New to the newsgroup.
My house is 35 years old. I have a bathtub enclosure - regular tub with
three tiled walls. The tiles are falling off the walls (behind the the
tiles there appears to be some kind of paper - I don't know if that is
relevant) and the subsurface is crumbling. I had been re-attaching
individual tiles with grout for a long time but the time has come to tear
the tiles down and start over with something different. Problem is, I'm a
geologist not a carpenter.
Here is what I'm thinking and I want some sage advice from the members on
this group as to whether, or not, it's feasible. Tear the tiles off the
walls. Replace the subsurface, whatever it was to begin with, with green
board (I think that's what it's called) and re-surface the whole thing with
that fibreglass/plastic boarding that looks like tiles.
Obviously, I am trying to do this not only in an economic fashion (i.e.
inexpensively) but also in a manner that requires a low skill level (i.e. I
have never laid tiles on a bathroom wall and I don't want to start now).
So, fire away! Suggestions and advice are welcome and being sought.
Remember, I am a newbie and am a geologist not a carpenter or a tile layer -
so, please, go easy on me.
Guy that built my home was chintzy and used drywall as subsurface in
bathrooms. You can get away with it if not a lot of moisture. There is
cement board and, I believe an intermediate board, you should replace
regular drywall with these.
You're a geologist- go buy the big flat things that look and weigh like
rocks. Concrete backer board and 3 sheets of some sort of solid-surface
material are the best way to go. Stay away from the plastic-face masonite
faux tile panels- they don't last worth squat, in my experience. If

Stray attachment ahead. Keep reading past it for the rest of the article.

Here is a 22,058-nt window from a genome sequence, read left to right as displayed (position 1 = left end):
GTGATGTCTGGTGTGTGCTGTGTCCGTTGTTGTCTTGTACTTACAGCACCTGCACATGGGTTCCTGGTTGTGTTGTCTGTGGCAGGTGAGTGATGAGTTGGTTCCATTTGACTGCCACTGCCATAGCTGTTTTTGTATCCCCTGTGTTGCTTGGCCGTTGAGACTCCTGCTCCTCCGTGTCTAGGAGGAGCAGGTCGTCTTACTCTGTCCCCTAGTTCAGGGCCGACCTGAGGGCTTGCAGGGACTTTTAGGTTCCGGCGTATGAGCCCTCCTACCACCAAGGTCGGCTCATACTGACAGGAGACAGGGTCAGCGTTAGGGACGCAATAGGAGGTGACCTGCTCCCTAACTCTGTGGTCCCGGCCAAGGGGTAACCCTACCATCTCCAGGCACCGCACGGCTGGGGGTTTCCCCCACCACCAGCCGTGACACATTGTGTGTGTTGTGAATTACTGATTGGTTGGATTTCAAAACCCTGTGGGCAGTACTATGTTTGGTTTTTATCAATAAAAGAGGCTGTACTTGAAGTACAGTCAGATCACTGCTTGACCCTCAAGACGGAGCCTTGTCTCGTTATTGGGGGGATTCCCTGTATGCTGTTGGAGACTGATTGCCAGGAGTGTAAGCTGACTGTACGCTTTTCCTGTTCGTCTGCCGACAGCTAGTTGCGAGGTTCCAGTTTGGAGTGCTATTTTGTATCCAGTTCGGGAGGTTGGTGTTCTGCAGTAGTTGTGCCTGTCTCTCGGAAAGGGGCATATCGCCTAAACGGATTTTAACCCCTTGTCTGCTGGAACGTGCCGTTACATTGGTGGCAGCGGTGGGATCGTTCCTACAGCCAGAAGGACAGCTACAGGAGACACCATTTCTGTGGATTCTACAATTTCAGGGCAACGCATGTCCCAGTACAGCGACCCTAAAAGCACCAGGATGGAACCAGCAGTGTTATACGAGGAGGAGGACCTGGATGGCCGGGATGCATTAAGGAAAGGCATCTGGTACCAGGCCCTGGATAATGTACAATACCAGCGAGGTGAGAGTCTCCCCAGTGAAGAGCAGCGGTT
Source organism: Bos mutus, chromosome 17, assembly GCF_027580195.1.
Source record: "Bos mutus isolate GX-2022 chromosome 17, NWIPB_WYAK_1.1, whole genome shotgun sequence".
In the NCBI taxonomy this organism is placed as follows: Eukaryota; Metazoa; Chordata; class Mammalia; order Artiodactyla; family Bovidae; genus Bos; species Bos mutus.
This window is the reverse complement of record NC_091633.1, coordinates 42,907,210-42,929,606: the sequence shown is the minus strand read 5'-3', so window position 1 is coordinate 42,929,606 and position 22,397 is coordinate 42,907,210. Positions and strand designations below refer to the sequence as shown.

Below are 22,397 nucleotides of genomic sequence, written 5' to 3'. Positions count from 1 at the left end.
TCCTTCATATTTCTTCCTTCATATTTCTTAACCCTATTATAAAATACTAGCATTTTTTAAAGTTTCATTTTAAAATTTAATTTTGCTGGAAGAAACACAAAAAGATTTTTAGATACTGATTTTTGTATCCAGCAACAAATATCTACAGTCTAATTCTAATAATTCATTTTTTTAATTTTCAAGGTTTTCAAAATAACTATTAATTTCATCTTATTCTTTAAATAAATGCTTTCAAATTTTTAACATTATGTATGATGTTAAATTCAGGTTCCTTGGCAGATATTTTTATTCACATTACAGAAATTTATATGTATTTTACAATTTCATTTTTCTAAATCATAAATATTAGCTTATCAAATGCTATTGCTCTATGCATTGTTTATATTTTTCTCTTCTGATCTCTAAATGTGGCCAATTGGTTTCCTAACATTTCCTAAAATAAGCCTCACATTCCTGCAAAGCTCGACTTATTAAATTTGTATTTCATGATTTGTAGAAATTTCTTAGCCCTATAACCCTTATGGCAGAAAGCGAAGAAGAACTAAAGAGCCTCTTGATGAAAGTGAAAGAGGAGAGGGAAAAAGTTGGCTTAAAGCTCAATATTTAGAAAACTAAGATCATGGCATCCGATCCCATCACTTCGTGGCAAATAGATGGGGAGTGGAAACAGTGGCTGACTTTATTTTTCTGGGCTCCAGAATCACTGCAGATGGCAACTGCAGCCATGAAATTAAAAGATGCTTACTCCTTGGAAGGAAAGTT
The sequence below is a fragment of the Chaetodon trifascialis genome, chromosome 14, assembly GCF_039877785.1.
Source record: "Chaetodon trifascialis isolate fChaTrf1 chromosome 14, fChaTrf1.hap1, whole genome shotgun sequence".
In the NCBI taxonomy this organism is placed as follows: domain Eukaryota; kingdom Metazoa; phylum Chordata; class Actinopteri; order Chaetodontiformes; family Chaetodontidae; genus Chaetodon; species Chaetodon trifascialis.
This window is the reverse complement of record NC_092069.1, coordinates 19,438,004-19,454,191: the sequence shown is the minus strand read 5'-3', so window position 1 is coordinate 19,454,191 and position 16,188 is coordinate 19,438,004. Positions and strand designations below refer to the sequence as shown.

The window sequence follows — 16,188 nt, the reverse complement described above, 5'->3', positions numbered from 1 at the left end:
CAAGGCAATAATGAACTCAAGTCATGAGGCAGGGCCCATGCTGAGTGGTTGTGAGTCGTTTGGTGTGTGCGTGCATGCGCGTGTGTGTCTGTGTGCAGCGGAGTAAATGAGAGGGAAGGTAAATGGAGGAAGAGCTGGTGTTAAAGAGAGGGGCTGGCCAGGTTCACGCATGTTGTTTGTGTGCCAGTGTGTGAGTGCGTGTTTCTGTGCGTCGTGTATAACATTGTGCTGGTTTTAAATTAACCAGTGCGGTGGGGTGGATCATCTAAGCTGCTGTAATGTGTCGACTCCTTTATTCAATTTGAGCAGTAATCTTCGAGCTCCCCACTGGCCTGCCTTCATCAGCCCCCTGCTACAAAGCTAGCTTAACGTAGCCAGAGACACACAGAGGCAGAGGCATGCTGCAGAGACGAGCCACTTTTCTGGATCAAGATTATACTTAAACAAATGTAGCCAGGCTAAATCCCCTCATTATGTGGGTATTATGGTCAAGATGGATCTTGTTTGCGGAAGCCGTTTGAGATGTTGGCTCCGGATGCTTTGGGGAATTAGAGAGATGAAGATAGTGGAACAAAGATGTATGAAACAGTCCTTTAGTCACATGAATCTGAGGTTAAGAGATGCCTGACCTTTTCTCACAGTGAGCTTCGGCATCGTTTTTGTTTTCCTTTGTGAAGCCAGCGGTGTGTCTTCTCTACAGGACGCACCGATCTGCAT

solid-surface isn't in the budget, buy a plastic tub surround kit, with
panels as thick as you can afford. The backer board just nails up, and if
you aren't putting tile over it, you barely need to seal the seams. The
solid-surface or surround kit goes up with construction adhesive.
Cross-brace with padded 1x4s till glue sets, caulk any seams, install trim
kit if needed, and you are in business. (Yes, I know, greenboard would work
and is cheaper than backer board. But every tub surround eventually leaks
at one seam or another, and backer board will handle that better.) But
before you do anything, spend 20 bucks on one of the bathroom remodel DIY
books- the pictures in there will explain all this better than words ever
could. It ain't rocket surgery, but there are a few tricks. (Like if tub is
metal, and on an outside wall, this is a great time to add insulation
under/around it to reduce cold butt syndrome in winter. Any ladies in the
house will really like that.)
"Concrete backer board and 3 sheets of some sort of solid-surface material
are the best way to go."
solid-surface material . . . . .
Great advice all the way around but I need to know what this is.
I had the wall board in my stall shower replaced with cement board and
it was retiled with the small tiles. This has been over 20 years ago
and shower still looks great. In other bath with tub and tub shower,
original wall with tiles has held up. In a powder room with the small
tiles, I had to have a plumbing repair that broke through wall and I
replaced tiles on dry wall which was completely intact. So tile over
cement board will solve any problem but you can get away with lesser
moisture proof backing if not heavily exposed.
Do a search for 'solid surface' and for 'cement board'.
Standard practice is to leave 1/4" between tub and wall.
This joint is filled with sealant to exclude water.
Your enclosure may be suffering from wicking of water up behind the
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